Published online by Cambridge University Press: 02 December 2010
Producing a volume on financial governance just at the outbreak of the worst financial crisis since the Great Depression proved to be both a daunting and exciting task. While the onset of crisis raised the salience of work on financial governance considerably, both editors and contributors might be forgiven for a sense of exhaustion related to the hot pursuit of a moving target. This has meant that the purpose of the volume has evolved rather rapidly over the past three years. The volume began life as an analysis of the record and historical experience of the ‘new international financial architecture’ developed in the wake of the emerging market crises of the 1990s and early 2000s. The analysis yielded the conclusion that not all was functioning as effectively as the architects believed. The aim was to challenge the apparent complacency of the period of calm following the Argentine default, and to stimulate new thinking based on the understanding and reading of the evidence that all was not well and that fundamental flaws in global financial governance required urgent attention.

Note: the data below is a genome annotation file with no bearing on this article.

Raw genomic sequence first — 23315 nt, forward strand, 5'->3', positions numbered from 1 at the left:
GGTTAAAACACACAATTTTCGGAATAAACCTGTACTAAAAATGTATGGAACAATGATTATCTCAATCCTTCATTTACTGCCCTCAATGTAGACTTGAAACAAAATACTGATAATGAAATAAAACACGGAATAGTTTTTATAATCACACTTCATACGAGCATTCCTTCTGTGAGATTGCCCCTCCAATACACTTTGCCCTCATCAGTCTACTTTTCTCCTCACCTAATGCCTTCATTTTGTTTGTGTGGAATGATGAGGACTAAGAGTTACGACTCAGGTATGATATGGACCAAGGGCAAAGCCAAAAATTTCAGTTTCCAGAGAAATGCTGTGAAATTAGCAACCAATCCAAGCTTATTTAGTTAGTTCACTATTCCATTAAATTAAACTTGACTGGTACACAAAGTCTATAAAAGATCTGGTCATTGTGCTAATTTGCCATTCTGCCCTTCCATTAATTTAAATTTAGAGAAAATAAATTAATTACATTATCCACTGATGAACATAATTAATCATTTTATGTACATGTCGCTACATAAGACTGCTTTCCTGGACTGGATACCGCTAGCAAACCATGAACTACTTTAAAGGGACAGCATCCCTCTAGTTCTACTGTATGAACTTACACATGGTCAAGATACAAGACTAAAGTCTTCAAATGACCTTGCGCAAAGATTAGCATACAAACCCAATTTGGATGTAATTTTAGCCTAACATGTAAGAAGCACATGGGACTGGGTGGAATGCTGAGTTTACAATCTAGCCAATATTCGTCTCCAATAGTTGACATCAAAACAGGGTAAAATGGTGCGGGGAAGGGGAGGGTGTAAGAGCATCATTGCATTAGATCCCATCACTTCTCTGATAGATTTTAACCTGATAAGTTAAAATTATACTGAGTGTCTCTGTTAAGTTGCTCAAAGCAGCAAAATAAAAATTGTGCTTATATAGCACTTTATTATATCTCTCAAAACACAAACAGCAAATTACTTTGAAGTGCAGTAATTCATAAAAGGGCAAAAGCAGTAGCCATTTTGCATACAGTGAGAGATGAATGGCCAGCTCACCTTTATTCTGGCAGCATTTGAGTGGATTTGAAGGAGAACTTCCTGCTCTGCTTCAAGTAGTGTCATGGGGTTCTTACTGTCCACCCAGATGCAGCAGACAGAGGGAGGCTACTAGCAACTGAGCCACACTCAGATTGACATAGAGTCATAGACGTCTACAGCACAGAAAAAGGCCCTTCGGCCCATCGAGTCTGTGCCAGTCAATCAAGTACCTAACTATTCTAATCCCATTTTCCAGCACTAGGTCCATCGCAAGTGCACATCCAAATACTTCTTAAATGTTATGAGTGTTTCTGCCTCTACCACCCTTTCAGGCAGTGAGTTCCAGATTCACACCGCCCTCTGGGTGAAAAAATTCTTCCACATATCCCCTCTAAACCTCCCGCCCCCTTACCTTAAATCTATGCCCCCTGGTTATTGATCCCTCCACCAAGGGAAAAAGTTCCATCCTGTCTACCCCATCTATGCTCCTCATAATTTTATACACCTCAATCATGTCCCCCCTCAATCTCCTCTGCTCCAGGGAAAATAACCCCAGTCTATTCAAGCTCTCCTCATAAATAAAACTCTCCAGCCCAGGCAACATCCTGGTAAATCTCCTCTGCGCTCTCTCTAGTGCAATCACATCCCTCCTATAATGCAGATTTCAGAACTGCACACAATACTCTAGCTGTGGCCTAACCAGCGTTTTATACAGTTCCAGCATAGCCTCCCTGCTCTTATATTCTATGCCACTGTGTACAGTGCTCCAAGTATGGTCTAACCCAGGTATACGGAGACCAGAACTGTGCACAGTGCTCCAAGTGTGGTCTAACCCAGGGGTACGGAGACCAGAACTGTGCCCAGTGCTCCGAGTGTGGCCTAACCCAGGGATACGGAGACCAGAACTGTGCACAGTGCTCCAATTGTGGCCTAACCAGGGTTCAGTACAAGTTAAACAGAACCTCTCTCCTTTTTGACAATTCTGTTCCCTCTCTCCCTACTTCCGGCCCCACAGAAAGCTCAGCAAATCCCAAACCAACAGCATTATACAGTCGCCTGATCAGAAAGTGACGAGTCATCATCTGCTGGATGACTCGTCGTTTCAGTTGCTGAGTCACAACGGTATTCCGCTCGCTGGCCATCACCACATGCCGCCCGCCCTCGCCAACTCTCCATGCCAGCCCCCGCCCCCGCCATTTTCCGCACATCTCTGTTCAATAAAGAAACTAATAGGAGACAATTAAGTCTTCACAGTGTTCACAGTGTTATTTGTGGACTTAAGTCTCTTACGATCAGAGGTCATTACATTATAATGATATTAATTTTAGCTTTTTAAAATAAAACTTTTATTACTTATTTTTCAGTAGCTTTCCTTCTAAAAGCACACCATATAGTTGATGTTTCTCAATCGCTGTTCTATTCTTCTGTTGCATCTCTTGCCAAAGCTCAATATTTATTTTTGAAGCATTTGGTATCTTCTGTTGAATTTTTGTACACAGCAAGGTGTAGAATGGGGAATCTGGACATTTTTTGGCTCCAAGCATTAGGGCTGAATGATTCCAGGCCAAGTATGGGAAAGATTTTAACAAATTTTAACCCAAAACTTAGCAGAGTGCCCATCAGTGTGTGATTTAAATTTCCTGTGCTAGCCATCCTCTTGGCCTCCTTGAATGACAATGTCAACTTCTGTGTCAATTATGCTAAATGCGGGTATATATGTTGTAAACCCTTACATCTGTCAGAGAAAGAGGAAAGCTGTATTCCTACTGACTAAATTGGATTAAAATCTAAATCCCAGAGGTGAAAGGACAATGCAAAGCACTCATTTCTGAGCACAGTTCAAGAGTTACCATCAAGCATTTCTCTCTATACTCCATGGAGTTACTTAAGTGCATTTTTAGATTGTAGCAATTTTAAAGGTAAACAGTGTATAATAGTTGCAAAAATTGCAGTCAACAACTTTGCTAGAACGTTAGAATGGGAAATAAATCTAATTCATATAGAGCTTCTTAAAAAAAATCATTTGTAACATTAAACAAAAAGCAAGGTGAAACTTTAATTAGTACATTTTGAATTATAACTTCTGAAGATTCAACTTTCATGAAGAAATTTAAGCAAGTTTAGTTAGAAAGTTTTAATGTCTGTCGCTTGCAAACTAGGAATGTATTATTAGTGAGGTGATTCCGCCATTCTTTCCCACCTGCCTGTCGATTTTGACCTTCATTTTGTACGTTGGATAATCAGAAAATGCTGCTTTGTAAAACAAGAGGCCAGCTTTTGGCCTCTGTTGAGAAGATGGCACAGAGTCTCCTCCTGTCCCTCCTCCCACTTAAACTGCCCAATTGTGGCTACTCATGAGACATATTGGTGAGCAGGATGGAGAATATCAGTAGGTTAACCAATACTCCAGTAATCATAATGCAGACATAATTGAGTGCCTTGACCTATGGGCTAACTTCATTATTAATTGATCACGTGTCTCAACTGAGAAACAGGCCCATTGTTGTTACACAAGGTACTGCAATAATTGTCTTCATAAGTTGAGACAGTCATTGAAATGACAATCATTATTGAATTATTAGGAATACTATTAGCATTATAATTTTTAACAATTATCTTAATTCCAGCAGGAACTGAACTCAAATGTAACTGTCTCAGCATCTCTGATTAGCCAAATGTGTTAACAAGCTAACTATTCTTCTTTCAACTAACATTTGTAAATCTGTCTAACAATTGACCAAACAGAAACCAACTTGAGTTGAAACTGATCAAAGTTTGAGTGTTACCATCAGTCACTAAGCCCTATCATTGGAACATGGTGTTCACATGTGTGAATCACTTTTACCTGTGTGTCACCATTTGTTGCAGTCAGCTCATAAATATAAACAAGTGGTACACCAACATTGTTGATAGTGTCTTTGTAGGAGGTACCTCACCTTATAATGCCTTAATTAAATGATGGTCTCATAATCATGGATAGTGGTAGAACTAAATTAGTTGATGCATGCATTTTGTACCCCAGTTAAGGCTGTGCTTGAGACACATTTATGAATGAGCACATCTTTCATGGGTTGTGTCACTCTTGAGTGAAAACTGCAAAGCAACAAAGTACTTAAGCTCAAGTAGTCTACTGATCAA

By August 2007, when an early version of the manuscript was ready and much of the research findings had been discussed in workshops, it became clear that the usual crisis rumblings but of unusual force were beginning deep below the fine edifice constructed by the architects.